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Why is M14/M1A making a come back?

Discussion in 'Rifle Country' started by LexusNexus, Jul 1, 2006.

  1. LexusNexus

    LexusNexus Well-Known Member

    M14 is old technology based on WWII Garand, doing the samething that FAL and G3 could do just as well, maybe even better. It's heavy, no pistol grip, no rails (unless for ugly modern aftermarket) and does not have the tactical appearance. SO why all the interest, SA is asking for 1k+ for each and people are buying like hotcakes. You even see SOCOM in Iraq using it. Is it because all the wannabe keyboard commandos buying whatever SOCOM uses?
  2. M92FS

    M92FS Well-Known Member

    M-14 is chambered for .308/7.62 x 51mm cartridge. it's got better stopping power compare to .223/5.56 x 45mm cartridge for AR-15 rifles. :)
  3. rangerruck

    rangerruck Well-Known Member

    no, it's because they are just worth more. Plus guys in the field, whether here in the cities by cops, or in the sandbox, want two things, hit a guy from 800 yds away, or if in close quarters, smash a guy through a wall. little chance of either with a 5.56. not impossible for the 800yds hit, but you will not shoot through a reinforced door with it.
  4. Fosbery

    Fosbery Well-Known Member

    7.62mm is making a come back in the US military (although one should be careful not to over-state this, it's not being issued en mass, the vast vast majority of troops still use M16 series rifles) because of concerns over the stopping power of 5.56mm. The M14 is the rifle being used simply because it's there. The FAL and the Stgw.57/AMT are far superior battle rifles but the US army already has tons of M14s, armourer's who are familiar with it and instructors who can teach soldiers how to use it.

    If I were in charge of the US military, I'd just switch to using the more powerful British 5.56mm ammunition. No problems with stopping power there :evil:
  5. Geno

    Geno Well-Known Member

    5.56 good to 300 yards V 7.62 good to 1000 yards

    It's about ballistic coefficients, and above all, penetration. Many 5.56 rounds tend to tumble on impact and the 7.62 penetrates straighter, and at longer distances. Here is a good read:


    I own and like both, but for different applications: 5.56 for varmint and plinking inexpensively, and 7.62 in my SA M1A "Loaded" for hunting deer and long distance shooting now that I again am able to fire rifles.

    I also find the SA M1A to be superior in accuracy. They are worth every penny.

    Edited to add that several companies do make after-market stocks, with pistol grip, collapsing stock, and rails. That fact seems to place the M1A at the same level as an AR style rifle.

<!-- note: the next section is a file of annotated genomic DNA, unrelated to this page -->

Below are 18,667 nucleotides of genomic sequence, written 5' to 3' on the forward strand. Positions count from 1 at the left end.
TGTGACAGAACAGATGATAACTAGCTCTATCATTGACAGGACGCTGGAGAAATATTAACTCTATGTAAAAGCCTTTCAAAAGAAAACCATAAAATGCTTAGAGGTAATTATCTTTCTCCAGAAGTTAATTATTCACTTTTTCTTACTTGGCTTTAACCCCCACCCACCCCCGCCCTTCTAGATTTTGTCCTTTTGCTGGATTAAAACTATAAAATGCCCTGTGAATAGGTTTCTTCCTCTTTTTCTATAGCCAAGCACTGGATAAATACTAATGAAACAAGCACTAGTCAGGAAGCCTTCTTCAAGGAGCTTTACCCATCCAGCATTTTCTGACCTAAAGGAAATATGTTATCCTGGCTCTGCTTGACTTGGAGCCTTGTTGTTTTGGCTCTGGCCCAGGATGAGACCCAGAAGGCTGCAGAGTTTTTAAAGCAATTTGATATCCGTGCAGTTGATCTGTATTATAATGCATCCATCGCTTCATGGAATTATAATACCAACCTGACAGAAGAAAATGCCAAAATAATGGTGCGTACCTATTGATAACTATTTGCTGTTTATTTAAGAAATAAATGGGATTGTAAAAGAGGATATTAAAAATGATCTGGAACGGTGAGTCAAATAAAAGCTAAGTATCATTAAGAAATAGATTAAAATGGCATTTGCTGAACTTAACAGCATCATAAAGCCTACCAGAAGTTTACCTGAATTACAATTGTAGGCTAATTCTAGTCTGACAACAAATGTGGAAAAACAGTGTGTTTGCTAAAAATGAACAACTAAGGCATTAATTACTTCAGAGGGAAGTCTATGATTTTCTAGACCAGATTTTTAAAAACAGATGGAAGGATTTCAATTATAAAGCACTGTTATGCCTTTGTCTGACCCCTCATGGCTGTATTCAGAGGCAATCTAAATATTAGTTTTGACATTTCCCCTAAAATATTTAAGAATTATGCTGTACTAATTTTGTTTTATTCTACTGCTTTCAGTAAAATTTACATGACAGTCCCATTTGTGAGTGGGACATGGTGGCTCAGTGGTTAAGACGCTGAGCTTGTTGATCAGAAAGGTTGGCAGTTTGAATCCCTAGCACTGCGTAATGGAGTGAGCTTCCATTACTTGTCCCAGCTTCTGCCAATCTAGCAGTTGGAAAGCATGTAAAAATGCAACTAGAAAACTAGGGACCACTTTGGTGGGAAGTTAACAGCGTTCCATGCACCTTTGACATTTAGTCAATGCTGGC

Last edited: Jul 2, 2006
  6. Gordon

    Gordon Well-Known Member

    in 1968 I took an m-14 up Hamburger Hill rather than an m-16. I gave m-16s a try in 1970 and later though. I used an HK-91 in 1979 and switched to an m-14 a few years later for practical rifle competition- they just seemed to work better for that game in the 80's. I started using FALs in the 90s, they can be made real nice.I have some AKs set up pretty nice for HD and keep those reliable things ready to go. I used AR-15s for almost 200 hours of training in the 2000's so far , but I am going back to a short trick m-14, I think they are more egonomic and reliable. The m-14's are still Kali legal, to show how moronic the laws are!:rolleyes:
  7. Nightcrawler

    Nightcrawler Well-Known Member


    No current rifle design was designed with rails. Lest we all forget, those uber-tacitcal M4 carbines are little more than 1965 M16A1s with shorter barrels and rail handguards bolted on.

    Rail handguards can be made for any design out there. I've seen them for the M1 Garand, for crying out loud.

    The M14 is making a comeback in the military for the DMR program because they still have M14s in the inventory. Personally, I'd like to see a tricked-out, free-floated FAL pressed into the role, but the Pentagon stopped returning my phone calls.

    They may be experiencing a jump in civilian popularity becasue Springfield came out with the SOCOM. People these days like shory, handy carbines. We're all convinced we're going to have to do building sweeps (myself included; my FAL recently came back with a 16" barrel). Rifles are just handier that way.

    As for the price...

    Why is it people complain about the price of every rifle out there except the AR-15? Why is $1,000+ for an M1A, made by one company, too much? How about $800 for an AR-15 that the company whose rollstamp is on it didn't actually produce? Most AR-15 makers farm out their production to subcontractors. Given that, and the volumes of production, a stock AR-15 should cost like $500, same as a high-end AK. The cheapest quality AR you'll see is probably $699 for a DPMS, though. Bushmaster costs more. Colt, Rock River, Wilson, Knights Armament...cha-ching!
  8. Grunt

    Grunt Well-Known Member

    Hmm, reliable under all sorts of conditions, accurate, rugged as an AK and fires a round that can outrange a 5.56 and still do damage at those ranges. Can an M-16 compete at long range accuracy? Sure, but what kind of stopping power does it have at those longer ranges? Doesn't take much to poke a hole in paper and cheese cloth but when you are talking muscle, bones and tissue, it's a different story. So what if it's an older design. It works. As far as rails and all this other "tactical" doo-dads, a lot of riflemen see this stuff as gadgets that attempt to compensate for the shooters lack of skill.